Loss of sea ice due to global warming could open new seasonal shipping lanes through the Arctic Ocean by midcentury, sharply reducing transit times and opening a Pandora's box of safety, environmental and legal issues, according to scientists.
Researchers estimated that new shipping lanes linking the Atlantic and Pacific oceans are likely to open between 2040 and 2059. The lanes would not be open year-round, however, and would likely be restricted to late summer, when ice cover is lowest.
Laurence Smith, a professor of Earth and space sciences at UCLA, and colleagues examined current Arctic shipping routes as well as a number of global warming models in making their forecast. Since 1979, satellite mapping has shown an overall decrease in the extent of summer sea ice, which scientists attribute to an increase in man-made greenhouse gases.
While climatologists have speculated that this trend may result in widespread Arctic Ocean shipping, this is the first study to make an prediction as to when that might occur. The researchers found that ships with reinforced hulls would have a choice of two new routes: directly over the North Pole and along the fabled Northwest Passage, skirting Canada's northern coastline.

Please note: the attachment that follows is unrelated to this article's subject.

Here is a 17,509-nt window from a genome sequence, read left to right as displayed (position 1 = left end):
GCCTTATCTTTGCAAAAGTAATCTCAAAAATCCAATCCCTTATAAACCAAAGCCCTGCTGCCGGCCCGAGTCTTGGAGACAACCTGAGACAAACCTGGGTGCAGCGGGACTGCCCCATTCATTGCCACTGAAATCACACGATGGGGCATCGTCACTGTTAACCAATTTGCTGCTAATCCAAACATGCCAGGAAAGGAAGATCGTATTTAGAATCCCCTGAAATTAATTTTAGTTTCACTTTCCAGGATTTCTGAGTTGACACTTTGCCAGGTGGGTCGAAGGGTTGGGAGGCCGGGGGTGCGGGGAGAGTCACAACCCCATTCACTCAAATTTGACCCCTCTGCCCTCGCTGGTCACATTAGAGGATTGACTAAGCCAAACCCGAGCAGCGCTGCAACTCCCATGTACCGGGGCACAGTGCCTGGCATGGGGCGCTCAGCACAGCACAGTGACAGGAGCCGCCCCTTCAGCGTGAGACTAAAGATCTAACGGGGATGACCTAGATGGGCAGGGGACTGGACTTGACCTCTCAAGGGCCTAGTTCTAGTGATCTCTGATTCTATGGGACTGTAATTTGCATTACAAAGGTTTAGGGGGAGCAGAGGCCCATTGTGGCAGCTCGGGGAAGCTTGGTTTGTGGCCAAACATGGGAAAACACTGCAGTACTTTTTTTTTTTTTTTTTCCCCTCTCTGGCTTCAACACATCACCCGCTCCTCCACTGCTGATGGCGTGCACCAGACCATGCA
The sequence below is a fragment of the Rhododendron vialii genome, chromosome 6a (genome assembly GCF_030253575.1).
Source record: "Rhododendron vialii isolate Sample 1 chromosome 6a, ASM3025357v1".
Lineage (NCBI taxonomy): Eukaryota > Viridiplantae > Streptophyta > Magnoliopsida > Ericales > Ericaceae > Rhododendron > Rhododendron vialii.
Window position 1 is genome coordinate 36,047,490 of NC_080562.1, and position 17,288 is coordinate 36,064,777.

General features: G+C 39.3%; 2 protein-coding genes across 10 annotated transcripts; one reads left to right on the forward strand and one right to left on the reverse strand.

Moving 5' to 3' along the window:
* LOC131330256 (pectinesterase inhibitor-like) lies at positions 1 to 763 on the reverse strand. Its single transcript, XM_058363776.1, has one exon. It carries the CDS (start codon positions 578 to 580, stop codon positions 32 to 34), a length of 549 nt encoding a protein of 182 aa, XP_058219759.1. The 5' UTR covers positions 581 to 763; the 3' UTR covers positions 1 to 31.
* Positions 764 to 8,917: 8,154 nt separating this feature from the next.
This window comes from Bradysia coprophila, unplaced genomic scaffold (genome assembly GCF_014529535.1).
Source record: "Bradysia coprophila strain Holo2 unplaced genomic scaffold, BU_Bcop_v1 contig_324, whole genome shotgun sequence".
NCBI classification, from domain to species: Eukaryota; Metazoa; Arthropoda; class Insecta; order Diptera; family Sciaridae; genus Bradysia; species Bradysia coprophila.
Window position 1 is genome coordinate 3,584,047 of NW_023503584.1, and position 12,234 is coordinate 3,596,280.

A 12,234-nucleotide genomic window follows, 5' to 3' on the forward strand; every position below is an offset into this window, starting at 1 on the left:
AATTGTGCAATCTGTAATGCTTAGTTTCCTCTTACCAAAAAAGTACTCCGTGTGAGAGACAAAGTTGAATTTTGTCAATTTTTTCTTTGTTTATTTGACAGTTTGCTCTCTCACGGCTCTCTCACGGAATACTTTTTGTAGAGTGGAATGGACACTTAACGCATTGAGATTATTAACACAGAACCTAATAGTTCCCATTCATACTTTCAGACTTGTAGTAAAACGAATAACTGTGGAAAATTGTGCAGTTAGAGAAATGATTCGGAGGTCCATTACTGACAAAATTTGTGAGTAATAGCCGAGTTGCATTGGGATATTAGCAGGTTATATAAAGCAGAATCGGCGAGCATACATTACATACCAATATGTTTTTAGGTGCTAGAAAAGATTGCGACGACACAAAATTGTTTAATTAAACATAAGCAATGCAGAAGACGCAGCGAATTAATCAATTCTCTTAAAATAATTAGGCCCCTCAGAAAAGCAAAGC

Already, commercial vessels have begun using the Northeast Passage, or what the Russians call the Northern Sea Route, which hugs the coast of the Russian Federation.
While reduced ice cover will likely increase shipping along the Russian coast, a seasonal route over the North Pole would be 20% shorter, and not require the hiring of Russian escort ships. The North Pole Route and the Northeast Passage would provide the shortest distance between Europe and Asia, and allow ships to bypass the traditional Suez Canal route.